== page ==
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There’s Room for Middle Ground in the Abortion Wars

The abortion wars aren’t over, and the likely result won’t look much like what either camp is imagining today. Donald Trump understands this, as shown in his recent offer to bring both sides together for a compromise. Does anyone else?

A few lefty pundits do, which is why you see New York Times columns reassuring readers that yes, Donald Trump is still rabidly anti-abortion: “Trump is triangulating. He sees, correctly, that the Republican Party is now on the wrong side of the public on abortion. By rejecting a blanket ban and making a call for compromise with Democrats, Trump is trying to fashion himself as an abortion moderate, a strategy that also rests on his pre-political persona as a liberal New Yorker with a live-and-let-live attitude toward personal behavior. There is a real chance this could work.”

A lot of pro-life advocates, meanwhile, remembering Trump’s promise to get Roe v. Wade overturned, see this as a betrayal. But Trump kept his promise to appoint pro-life justices, and Roe v. Wade was in fact overturned. The question Trump is moving to answer, ahead of everyone else in the 2024 presidential field, is what comes next.

Immediately after Roe was struck down in 2022, many red states enacted strict abortion bans essentially banning abortion at any point during pregnancy. (Some were “trigger” laws passed years earlier, to take effect—be triggered—upon an overturn of Roe.) Many blue states, on the other hand, enacted super-liberal abortion laws allowing abortion at essentially any point during pregnancy.

This was an echo of the sharp moral and ideological divide that followed the Roe decision. But it didn’t have to be that way.

Before Roe, the democratic process was at work, with states like New York, New Jersey, and Colorado relaxing their laws to make abortions easier to get. Without Roe, that process probably would have continued, and the result would probably have wound up looking something like Europe, where abortion laws are considerably stricter than what Roe permitted, but fall far short of the sort of abortion bans that existed in most states before Roe, or that exist in many red states today.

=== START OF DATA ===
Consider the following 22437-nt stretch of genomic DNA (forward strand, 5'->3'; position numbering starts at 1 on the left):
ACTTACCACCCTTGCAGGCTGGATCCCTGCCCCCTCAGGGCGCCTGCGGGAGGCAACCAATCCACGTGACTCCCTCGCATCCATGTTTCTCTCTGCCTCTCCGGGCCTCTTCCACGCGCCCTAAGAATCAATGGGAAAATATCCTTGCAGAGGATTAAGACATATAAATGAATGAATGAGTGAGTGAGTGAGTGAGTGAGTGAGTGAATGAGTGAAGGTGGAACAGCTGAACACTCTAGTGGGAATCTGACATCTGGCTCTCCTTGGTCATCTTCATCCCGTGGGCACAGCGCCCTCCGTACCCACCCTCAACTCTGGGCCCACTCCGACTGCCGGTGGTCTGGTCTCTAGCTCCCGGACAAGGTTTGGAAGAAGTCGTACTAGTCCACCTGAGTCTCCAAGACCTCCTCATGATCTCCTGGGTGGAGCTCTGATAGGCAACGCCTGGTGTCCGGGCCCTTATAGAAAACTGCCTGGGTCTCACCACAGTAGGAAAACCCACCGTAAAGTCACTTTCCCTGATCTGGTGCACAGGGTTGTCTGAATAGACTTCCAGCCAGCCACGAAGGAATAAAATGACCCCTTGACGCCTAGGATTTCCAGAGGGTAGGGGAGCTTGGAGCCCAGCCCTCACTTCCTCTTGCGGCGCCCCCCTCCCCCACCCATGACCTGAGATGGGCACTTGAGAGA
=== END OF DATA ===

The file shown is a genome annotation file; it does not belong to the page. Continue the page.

When I tell my constitutional law students that most European laws resemble the Mississippi statute upheld in Dobbs v. Jackson (which banned abortion after 15 weeks but permitted it for essentially any reason up to then), they’re surprised, having assumed that anything in Europe must be more liberal than in the United States. But that’s not the case.

In Germany, women who want an abortion face a mandatory three-day cooling-off and counseling period. More than 20 European nations—like Ireland, which recently liberalized its abortion laws—ban abortion after 12 weeks. In Britain, a woman named Carla Foster was recently sentenced to prison for procuring an abortion at 32-34 weeks.

Sweden requires permission from the National Board of Health for a woman to obtain an abortion after the 18th week. Such permission is generally granted in cases of ill health on the part of the woman or the fetus. Abortions are illegal once the fetus is viable.

If Roe had never happened, perhaps the United States would have seen a widespread pattern of abortion being easily available until the 12th or 15th week of pregnancy, much more sharply limited after that, and banned past the point of viability.

Interestingly, that’s what polls show most Americans support. A recent Rasmussen survey showed that 56 percent of Americans think that abortion should be allowed only during the first trimester of pregnancy, with 23 percent believing that abortion should be available throughout, and 21 percent not sure.

People’s intuitions seem to tell them that early abortions are different from late ones. Miscarriages aren’t uncommon, especially in the first trimester (my wife and I had several), and while they’re sad, they don’t really feel like the death of a child to most people.

Post-viability, things feel very different. There’s a sense—captured in the Clinton-era Democratic slogan that abortion should be “safe, legal, and rare”—that the later in pregnancy, even pre-viability, the more important it is that a decision to abort not be a casual one. The later slogan “shout your abortion,” with the suggestion that abortions should be celebrated, sends a different message.

Now that the issue has been politically unfrozen post-Dobbs, I think we’ll see more movement beyond the extremes. That’s what Donald Trump is betting on, anyway.

Glenn Harlan Reynolds is a professor of law at the University of Tennessee and founder of the blog.

The views expressed in this article are the writer’s own.

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